Portsmouth church cooks up storm as it transforms the 'traditional' church service

THE smell of bacon and sausages wafted out of a church hall on Sunday, as Christians ditched their traditional Sunday service for something a bit different.

Monday, 5th August 2019, 1:50 pm
The Crighton family, left, and the Chilongo family. The Big Breakfast at Drayton United Church, Havant Raod. Picture: Chris Moorhouse (040819-23)

Drayton United Church in Havant Road, Portsmouth, organised a big breakfast even yesterday morning, raising money for Wessex Cancer Trust in Cosham.

The church holds cafe-style services once a month, but held this particular event in memory of church organist Chris Hyson, who died of cancer around a month ago.

Raising hundreds of pounds for charity in the process, the church was out to show that Sunday services don’t have to just involve sitting in pews all morning, urging the surrounding community to come and have a look round.

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Bernadette McMullan, 24 from Stamshaw, came along with her 13-week-old baby, Sebastian.

She said: ‘It’s so lovely to have something like this.

‘It gets everyone chatting to one another, which is really nice.

‘The community here is absolutely amazing – everyone looks out for everyone else, so it’s been nice to sit down and have breakfast with everybody.’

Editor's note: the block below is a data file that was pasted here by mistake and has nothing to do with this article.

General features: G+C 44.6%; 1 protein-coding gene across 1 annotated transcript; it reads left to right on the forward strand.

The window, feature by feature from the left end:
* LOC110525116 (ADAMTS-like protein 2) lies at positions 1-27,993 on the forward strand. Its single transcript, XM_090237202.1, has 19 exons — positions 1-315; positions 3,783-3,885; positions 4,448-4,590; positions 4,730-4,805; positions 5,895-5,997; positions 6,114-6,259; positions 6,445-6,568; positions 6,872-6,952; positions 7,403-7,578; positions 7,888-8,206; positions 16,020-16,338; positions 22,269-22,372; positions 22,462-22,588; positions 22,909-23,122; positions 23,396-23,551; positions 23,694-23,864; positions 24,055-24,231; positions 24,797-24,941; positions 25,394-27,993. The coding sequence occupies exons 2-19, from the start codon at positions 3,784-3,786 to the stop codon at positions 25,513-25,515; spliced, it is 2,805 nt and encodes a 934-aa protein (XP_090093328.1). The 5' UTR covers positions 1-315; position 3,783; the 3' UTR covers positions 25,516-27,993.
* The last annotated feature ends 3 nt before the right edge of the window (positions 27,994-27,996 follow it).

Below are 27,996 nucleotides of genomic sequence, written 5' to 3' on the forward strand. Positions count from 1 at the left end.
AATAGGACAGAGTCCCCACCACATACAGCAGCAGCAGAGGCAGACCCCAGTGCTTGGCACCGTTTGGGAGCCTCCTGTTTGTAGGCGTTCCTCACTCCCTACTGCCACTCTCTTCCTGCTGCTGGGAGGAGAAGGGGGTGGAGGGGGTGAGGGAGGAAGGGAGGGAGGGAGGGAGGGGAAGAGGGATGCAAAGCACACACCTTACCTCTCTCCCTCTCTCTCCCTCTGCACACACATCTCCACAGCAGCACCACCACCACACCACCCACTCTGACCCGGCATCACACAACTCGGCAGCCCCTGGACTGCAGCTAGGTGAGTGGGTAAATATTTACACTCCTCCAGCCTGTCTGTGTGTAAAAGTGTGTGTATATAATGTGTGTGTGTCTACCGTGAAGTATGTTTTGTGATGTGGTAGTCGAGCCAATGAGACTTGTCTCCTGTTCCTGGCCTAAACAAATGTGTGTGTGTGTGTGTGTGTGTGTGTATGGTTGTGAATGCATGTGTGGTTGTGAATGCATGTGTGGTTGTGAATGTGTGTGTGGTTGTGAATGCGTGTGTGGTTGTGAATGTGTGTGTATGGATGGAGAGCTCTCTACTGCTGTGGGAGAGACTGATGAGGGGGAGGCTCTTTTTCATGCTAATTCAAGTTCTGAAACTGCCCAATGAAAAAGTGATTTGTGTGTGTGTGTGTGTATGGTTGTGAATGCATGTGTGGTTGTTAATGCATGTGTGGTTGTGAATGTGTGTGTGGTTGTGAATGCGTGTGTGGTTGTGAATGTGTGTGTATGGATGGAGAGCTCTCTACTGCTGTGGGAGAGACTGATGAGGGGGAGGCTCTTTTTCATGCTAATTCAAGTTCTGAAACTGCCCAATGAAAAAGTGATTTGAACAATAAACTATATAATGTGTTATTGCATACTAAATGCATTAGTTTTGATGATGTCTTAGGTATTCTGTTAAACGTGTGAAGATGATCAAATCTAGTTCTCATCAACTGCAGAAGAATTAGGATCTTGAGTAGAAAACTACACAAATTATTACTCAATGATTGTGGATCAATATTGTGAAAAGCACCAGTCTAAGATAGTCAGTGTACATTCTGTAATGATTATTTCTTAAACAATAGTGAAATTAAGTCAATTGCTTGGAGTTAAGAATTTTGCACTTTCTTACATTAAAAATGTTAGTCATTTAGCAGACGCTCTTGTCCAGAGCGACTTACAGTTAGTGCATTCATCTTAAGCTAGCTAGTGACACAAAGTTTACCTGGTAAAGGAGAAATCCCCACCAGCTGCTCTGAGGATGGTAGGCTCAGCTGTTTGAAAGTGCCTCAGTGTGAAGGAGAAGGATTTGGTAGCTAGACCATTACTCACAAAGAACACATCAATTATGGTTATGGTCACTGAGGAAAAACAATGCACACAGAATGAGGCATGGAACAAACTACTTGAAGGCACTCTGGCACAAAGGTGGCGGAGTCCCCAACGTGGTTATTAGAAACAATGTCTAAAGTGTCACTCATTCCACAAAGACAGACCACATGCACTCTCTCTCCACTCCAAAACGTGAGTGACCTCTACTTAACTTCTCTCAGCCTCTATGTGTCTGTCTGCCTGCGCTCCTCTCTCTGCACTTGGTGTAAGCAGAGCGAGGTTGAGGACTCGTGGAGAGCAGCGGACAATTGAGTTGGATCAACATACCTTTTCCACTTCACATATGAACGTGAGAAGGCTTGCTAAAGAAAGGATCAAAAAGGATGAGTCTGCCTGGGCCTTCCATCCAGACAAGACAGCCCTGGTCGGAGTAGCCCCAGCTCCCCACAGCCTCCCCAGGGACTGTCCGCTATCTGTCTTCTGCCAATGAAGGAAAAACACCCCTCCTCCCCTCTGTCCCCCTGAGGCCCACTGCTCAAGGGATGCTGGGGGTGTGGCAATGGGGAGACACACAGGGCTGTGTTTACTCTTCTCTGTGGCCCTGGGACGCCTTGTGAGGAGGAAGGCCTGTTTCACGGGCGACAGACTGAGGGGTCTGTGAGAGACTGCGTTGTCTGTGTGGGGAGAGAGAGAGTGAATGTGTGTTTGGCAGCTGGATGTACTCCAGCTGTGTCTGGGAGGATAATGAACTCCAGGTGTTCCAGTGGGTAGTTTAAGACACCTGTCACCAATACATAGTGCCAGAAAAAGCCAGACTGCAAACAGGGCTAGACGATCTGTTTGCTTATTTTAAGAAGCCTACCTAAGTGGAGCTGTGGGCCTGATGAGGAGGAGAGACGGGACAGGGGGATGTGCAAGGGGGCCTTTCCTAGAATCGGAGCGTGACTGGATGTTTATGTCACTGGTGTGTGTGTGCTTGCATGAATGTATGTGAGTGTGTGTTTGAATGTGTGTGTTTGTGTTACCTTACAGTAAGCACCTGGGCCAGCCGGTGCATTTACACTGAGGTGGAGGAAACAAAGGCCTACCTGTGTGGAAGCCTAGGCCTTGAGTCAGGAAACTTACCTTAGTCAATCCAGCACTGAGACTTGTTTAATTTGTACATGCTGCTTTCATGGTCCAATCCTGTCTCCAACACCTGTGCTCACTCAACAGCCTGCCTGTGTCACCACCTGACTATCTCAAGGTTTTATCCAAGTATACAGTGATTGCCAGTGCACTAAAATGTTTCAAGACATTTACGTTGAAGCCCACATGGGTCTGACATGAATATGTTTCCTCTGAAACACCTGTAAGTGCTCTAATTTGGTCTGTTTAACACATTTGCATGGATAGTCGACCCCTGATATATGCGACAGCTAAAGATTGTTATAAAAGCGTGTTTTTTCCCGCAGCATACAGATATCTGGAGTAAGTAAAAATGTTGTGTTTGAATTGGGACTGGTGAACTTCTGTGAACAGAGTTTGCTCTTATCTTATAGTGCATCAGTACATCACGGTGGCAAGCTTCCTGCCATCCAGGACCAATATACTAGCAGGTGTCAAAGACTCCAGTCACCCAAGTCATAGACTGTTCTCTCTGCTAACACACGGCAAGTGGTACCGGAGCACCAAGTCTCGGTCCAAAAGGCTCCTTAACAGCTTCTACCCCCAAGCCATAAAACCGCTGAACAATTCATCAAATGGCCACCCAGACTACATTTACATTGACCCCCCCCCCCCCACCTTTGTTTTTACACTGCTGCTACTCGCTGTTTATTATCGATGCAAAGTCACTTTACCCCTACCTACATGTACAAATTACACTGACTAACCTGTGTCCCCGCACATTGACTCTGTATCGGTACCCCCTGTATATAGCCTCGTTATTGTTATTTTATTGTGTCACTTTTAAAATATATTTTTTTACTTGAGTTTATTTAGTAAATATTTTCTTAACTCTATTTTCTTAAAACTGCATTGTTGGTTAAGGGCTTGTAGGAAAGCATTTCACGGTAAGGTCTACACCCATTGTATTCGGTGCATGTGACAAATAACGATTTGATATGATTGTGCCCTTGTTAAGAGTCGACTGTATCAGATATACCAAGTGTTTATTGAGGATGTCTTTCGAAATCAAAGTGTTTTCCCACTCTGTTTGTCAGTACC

David Hall, 68 from Widley, said: ‘It's a progression of the church, I think.

‘We’re not just sat in a pew, but instead having a community event together and raising money for charity in the process.’

Friend Roy Palmer added: ‘Families that eat together, stay together – and that is what we are at this church.’

The big breakfast was the brainchild of Reverend Andrew De Ville, who wants the church to branch out further into the surrounding community.

He said: ‘We have a number of friends suffering with cancer and wanted to remember those who have sadly died from it too.

‘The money raised will go directly to the Wessex Cancer Trust team in Cosham.

‘We want to create a community where people of all ages can be together – we’ve got people who are very young and others in their 90s.

‘People are free to come and go in this church as they please.

‘In the future we’re hoping to work with the nearby care homes; if people can’t come to church, let’s take it to them.’